FLINT TWP. — It looks like a recall attempt against Township Supervisor Karyn Miller is moving forward but due process could drag on for up to another month and a half before any petitions get circulated.
On her fourth attempt last Thursday, township resident LaVonna Harris received approval of her recall petition language from the Genesee County Elections Board. Harris’ stated reason is that Miller voted in favor of ballot language for the November 4, 2014 election for a 10-year, 3.85 Millage for Public Safety (police and fire).
Recall petition language must first be approved for clarity and accuracy in a public hearing before the elections board that is made up of Genesee County Clerk John Gleason, County Treasurer Deb Cherry and Chief Probate Judge Jennie Barkey.
The panel rejected Harris’ first three petitions, which began in early May, because the language was deemed unclear or not factual. But the board okayed Harris’ fourth petition at the most recent hearing on Aug. 7.
But Miller now has the right to appeal that decision, which she said she definitely will do.
Miller has until Aug. 17 to file an appeal in Circuit Court – which is ten days after the Election Board, approved the petition language, according to Michigan Election Law provided by the Genesee County Clerk’s office.
That law states that if appealed, “the recall petition is not valid for circulation and shall not be circulated until a determination of whether each reason is factual and of sufficient clarity is made by the circuit court.”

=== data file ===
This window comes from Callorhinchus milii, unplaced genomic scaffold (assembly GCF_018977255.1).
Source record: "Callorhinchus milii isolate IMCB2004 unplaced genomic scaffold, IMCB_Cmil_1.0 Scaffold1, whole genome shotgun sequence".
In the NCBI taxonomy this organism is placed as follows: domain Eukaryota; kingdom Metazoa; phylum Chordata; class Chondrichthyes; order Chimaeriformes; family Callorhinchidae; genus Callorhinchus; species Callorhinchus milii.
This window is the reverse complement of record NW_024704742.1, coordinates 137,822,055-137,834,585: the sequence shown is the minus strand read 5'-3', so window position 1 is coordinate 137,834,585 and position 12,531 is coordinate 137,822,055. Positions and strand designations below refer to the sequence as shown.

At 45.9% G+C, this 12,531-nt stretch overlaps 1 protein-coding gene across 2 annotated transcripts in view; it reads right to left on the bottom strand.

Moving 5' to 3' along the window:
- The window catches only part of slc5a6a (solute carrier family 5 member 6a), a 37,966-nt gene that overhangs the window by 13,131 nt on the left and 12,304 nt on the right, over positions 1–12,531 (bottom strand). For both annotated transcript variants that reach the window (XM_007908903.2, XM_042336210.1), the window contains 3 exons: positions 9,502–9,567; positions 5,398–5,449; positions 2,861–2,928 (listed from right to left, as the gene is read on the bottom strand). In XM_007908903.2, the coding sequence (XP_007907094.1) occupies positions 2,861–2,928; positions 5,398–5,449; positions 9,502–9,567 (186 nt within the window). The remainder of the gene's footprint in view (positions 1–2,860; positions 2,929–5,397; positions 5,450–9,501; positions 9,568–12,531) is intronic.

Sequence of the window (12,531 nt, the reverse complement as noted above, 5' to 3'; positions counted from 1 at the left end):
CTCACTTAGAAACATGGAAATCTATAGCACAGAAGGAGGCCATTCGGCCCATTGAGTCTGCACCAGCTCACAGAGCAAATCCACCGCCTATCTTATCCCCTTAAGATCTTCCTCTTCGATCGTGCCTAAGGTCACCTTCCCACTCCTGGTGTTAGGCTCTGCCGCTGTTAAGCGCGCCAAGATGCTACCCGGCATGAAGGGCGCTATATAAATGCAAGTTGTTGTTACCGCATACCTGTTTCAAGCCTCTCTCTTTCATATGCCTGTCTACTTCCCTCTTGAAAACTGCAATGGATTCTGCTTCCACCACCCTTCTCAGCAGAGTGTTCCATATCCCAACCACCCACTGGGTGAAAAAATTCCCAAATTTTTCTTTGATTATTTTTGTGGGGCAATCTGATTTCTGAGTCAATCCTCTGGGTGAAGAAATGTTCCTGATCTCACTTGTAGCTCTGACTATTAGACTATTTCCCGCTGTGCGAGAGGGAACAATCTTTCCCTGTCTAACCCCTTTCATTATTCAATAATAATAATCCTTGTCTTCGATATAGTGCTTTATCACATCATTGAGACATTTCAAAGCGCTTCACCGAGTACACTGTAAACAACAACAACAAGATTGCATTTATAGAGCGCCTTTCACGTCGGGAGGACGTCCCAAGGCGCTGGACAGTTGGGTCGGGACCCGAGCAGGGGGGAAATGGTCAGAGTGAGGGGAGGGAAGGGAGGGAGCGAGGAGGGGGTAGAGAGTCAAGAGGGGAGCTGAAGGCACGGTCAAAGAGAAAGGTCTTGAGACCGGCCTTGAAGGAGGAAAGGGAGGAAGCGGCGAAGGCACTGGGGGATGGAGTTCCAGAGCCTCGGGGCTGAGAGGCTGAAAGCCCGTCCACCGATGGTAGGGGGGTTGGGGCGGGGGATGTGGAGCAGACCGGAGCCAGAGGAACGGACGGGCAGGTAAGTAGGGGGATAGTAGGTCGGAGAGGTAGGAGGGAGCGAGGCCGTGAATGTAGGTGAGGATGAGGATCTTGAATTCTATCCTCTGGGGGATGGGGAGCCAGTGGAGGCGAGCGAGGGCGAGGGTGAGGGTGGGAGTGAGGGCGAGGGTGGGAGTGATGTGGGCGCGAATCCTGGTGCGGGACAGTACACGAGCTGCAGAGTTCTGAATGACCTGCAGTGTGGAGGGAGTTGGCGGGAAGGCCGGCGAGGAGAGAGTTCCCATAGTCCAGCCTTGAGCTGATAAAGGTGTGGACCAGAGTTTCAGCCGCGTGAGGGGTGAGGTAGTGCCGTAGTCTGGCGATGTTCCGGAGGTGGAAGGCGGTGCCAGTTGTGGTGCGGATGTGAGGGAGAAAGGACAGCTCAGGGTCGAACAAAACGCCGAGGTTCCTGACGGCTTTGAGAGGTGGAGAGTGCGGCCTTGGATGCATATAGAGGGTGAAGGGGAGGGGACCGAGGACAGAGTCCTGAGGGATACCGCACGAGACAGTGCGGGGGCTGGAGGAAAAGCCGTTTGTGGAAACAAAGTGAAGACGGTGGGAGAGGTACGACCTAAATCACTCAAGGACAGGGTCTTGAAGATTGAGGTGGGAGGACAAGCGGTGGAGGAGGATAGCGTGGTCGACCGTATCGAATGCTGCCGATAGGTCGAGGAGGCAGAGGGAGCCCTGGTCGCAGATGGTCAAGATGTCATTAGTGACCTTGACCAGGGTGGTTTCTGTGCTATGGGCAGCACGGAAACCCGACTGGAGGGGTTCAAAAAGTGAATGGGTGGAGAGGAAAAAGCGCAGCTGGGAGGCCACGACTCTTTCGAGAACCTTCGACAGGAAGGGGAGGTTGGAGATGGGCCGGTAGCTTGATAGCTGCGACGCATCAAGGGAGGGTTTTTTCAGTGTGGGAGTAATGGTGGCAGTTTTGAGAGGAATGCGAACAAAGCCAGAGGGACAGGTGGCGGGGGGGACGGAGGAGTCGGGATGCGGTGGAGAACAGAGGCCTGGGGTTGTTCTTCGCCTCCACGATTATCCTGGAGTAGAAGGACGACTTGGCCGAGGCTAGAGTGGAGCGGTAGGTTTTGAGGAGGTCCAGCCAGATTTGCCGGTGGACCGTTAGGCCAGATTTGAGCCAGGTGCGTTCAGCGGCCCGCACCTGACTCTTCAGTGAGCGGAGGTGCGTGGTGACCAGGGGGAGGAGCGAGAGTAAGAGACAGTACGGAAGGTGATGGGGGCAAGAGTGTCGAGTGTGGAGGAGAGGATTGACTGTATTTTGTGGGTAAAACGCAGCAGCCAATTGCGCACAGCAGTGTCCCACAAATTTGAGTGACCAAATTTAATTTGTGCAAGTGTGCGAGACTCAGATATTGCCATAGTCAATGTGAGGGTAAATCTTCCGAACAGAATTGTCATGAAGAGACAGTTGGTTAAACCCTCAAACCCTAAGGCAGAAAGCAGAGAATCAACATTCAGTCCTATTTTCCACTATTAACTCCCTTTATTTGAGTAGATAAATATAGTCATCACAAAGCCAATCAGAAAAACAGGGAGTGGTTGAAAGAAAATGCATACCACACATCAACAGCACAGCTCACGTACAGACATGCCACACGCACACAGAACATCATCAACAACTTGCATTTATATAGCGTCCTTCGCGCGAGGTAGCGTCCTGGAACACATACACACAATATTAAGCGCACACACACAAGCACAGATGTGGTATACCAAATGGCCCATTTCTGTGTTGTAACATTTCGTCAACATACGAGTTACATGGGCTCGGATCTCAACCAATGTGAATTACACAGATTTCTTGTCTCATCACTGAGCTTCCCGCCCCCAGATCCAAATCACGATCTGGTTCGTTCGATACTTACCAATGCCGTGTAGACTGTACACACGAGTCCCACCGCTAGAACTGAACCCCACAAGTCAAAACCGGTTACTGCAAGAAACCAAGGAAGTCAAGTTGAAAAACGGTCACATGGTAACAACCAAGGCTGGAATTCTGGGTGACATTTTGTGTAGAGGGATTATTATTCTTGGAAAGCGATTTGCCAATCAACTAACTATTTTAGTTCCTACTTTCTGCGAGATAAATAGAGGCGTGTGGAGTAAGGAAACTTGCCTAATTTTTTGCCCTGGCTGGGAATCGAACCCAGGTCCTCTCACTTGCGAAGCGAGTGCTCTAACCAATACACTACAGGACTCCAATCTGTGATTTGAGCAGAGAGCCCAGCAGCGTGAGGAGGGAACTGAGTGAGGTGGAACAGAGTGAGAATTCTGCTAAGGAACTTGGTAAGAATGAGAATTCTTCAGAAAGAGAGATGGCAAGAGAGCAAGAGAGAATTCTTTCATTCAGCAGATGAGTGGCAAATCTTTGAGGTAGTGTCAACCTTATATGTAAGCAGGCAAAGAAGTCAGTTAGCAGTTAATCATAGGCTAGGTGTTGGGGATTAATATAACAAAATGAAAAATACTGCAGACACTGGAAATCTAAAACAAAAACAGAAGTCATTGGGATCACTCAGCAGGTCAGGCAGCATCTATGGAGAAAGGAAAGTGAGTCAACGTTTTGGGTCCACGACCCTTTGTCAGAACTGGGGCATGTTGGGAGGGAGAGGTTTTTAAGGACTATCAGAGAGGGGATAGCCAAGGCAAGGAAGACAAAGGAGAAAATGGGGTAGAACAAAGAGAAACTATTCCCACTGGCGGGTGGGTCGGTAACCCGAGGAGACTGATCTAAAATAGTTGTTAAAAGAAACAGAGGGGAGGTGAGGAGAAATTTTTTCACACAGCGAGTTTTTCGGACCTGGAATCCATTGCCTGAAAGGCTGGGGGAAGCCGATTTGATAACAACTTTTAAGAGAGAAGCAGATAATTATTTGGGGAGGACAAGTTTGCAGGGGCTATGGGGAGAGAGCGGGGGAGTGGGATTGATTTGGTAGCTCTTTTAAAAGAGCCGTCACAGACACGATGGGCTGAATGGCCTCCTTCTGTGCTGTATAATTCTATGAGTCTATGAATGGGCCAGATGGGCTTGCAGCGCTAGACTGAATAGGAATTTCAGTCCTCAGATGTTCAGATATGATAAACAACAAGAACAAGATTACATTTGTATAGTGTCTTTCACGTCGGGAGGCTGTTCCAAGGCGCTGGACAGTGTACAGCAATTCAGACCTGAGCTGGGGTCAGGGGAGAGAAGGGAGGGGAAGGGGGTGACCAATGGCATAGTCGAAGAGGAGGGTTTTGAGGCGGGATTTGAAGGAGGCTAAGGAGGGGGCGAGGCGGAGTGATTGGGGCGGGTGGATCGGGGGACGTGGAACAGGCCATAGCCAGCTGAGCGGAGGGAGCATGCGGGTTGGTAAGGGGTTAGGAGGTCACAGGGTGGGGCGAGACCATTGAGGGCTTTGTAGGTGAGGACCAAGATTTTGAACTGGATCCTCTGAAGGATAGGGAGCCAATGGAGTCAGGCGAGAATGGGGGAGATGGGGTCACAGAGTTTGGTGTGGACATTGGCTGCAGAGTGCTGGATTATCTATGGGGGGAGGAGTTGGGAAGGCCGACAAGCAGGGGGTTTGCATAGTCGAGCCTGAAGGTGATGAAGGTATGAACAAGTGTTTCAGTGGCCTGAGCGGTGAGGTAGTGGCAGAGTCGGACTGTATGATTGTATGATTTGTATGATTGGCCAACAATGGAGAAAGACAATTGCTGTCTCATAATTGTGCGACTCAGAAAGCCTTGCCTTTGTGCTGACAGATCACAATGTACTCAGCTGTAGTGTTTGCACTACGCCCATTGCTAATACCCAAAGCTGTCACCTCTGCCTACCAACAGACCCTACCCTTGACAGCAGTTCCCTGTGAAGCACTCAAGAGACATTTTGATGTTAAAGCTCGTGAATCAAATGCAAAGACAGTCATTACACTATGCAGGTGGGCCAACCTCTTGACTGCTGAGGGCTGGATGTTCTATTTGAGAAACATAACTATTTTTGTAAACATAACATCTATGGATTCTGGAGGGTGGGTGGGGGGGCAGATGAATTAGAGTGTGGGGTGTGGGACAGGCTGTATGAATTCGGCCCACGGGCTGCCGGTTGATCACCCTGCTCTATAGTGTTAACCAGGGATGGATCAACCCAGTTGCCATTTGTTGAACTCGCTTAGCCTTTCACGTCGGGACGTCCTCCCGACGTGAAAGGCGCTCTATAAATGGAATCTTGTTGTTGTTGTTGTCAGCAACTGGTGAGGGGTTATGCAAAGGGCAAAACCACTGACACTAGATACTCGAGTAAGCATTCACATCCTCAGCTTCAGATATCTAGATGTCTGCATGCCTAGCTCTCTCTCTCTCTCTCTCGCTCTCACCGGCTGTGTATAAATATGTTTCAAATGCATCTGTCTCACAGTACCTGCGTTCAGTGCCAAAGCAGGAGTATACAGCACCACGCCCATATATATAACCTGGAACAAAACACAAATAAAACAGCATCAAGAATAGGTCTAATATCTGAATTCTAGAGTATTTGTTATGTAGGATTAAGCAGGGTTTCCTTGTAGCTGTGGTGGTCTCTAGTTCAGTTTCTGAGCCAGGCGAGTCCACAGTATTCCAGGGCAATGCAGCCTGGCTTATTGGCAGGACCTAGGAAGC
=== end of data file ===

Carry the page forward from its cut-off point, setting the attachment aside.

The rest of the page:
It further states that the court has up to 40 days after the date the appeal is filed to make a determination.
Miller gave several reasons for her appeal.
First of all, she said, Harris’ initial petition attempt failed when it was discovered that she (Harris) was not a registered voter.
Secondly, the reason for the recall stat- ed on Harris’ first and second attempts changed for her third and fourth try. Harris at first targeted Miller for the township’s estimated $1 million budget shortage, which had to be balanced by reserve funds.
Miller said Harris also gave different reasons for the recall effort when she spoke with her directly. At that time, Harris complained about road conditions and a damaged trash container. Miller said she told Harris that the road she complained about is under the jurisdiction of the Genesee County Road Commission. The damaged trash container was promptly replaced, Miller said.
Miller also noted that Harris’ recall language targets only her when in fact the seven member township board unanimously voted to place the public safety millage on the November ballot.
Miller said she has concluded that Harris’ recall attempt is personal.
“She looked for any reason,’’ Miller said.
Once approved, a recall petition is valid for 180 days. Election law also establishes that the recall election will be held in the May or November general election, whichever comes first.
However the Aug. 1 deadline has passed to place items on the November 2014 ballot.
If Miller’s circuit court appeal is unsuccessful, she will have the option of resigning or placing her name as the Democratic candidate in the recall election, to retain her position. Until then, she will continue to perform her elected duties.
Miller was first elected in 2008 and re-elected in 2012. Election law prohibits a recall attempt in the first six or last six months of a term in office. It also limits recalls to one per term. Miller’s current term ends in 2016.
Harris could not be reached for comment.